Novice Emacs Lisp programmers often try to use the mark for the
 wrong purposes.  The mark saves a location for the user's
 convenience.  An editing command should not alter the mark unless
 altering the mark is part of the user-level functionality of the
 command.  (And, in that case, this effect should be documented.)
 To remember a location for internal use in the Lisp program, store
 it in a Lisp variable.  For example:

      (let ((beg (point)))
        (forward-line 1)
        (delete-region beg (point))).

And this is what the doc strings of both set-mark-command and push-mark say about it:

Novice Emacs Lisp programmers often try to use the mark for the wrong
purposes.  See the documentation of `set-mark' for more information.
share|improve this answer
    
Well, that would be me (the novice) . . . I'll give this a try tonight -- I am assuming that beg is my point of origin. Essentially, I want to set beg and then do a bunch of unrelated stuff and then come back to beg when I'm all done. –  lawlist Aug 18 '13 at 2:12
    
In that case, just use save-excursion: you do not need to keep track of the starting point and return to it. See C-h f save-excursion. –  Drew Aug 18 '13 at 2:28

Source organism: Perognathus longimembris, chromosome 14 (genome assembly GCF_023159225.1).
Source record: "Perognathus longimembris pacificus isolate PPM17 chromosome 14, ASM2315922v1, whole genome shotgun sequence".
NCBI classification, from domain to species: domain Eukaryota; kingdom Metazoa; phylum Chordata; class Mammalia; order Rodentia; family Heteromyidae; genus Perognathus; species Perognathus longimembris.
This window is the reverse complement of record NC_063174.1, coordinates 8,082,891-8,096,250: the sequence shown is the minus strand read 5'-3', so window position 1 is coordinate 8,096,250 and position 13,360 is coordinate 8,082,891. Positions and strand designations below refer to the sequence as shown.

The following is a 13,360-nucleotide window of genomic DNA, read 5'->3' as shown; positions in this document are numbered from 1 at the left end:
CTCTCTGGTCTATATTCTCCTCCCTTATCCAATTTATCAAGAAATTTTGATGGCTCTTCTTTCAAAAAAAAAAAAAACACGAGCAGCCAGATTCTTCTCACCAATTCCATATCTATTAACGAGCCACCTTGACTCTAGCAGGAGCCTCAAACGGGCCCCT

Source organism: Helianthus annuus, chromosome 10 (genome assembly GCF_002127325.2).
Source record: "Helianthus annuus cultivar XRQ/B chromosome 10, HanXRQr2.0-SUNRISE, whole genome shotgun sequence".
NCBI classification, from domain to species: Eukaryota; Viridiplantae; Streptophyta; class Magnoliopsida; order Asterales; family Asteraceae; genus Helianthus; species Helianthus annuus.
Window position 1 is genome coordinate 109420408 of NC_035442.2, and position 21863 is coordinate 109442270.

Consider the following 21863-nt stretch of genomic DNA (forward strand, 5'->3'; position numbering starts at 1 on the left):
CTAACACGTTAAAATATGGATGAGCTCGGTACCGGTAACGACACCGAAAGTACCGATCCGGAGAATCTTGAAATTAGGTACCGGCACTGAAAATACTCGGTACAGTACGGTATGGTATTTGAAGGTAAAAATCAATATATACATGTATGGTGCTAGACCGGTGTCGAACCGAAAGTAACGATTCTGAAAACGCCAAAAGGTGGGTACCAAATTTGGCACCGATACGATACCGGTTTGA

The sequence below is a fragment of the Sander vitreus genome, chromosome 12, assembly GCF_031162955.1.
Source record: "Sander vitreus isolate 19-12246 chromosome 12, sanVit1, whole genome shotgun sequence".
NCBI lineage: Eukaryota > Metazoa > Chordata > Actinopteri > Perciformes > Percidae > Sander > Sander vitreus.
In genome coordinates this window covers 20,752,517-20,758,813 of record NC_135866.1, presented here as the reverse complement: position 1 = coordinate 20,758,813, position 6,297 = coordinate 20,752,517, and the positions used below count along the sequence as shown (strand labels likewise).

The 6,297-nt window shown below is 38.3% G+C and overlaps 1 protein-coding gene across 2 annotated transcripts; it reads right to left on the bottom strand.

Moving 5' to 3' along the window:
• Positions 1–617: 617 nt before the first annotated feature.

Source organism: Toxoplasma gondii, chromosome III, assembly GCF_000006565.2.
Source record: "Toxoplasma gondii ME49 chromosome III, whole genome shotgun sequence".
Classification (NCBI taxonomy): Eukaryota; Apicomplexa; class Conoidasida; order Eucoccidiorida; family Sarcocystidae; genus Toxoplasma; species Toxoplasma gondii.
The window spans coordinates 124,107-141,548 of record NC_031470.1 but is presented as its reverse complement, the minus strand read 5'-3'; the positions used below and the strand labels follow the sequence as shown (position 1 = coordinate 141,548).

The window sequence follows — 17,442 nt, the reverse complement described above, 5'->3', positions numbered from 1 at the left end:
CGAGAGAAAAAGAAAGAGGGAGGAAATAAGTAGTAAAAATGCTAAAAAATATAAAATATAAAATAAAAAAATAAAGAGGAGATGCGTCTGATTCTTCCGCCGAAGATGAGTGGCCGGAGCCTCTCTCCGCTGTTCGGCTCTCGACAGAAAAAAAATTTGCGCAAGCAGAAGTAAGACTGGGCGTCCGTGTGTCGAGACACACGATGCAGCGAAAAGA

Well, one concept learned (point) and one concept to be learned (save-excursion . . .) -- your sample with beg worked perfectly -- I just turned my existing let into let* and added (beg (point)) and then at the end of the function (goto-char beg). Thank you so very much -- greatly appreciated !!!!. –  lawlist Aug 18 '13 at 2:37
    
For some reason, (save-excursion . . .) returns to the end of the previous paragraph rather than the exact location where it began. (point) is right on the money. It may have something to do with the paragraph being moved from where (save-excursion . . .) began. –  lawlist Aug 18 '13 at 3:11
1  
You last sentence makes me think that's what's going on. –  Drew Aug 18 '13 at 3:29

It sounds like save-excursion is what you're looking for--it saves your position in the buffer (along with other information), executes the body, and returns to the original position.

share|improve this answer
    
Thanks -- I'll look at this tonight and see if it helps me set a position (e.g., line 3, column 5), remember it, and then come back later to that some position. –  lawlist Aug 18 '13 at 2:14
    
Second concept almost learned -- i.e., (save-excursion . . . ) I'm a little puzzled at the apparent difference between that and using (point). When using (point), it was right on the money -- i.e., line 17, column 1. For some reason, (save-excursion . . . ) returned me to the end of the previous paragraph (end of line 15) instead of the precise location where (save-excursion . . .) began (line 17, column 1). Perhaps (save-excursion . . .) defaults to the end of the preceding paragraph? The paragraph where (save-excursion . . .) began was moved to a location further on down. –  lawlist Aug 18 '13 at 2:54
    
The other possibility is that hs-hide-all and (org-cycle-hide-drawers 'all) in org-mode affect (save-excrusion . . .), whereas, they do not affect (point). . . . Nope, I just tried that and the result didn't change -- it still returns to the end of the previous paragraph. Hmmm... –  lawlist Aug 18 '13 at 3:03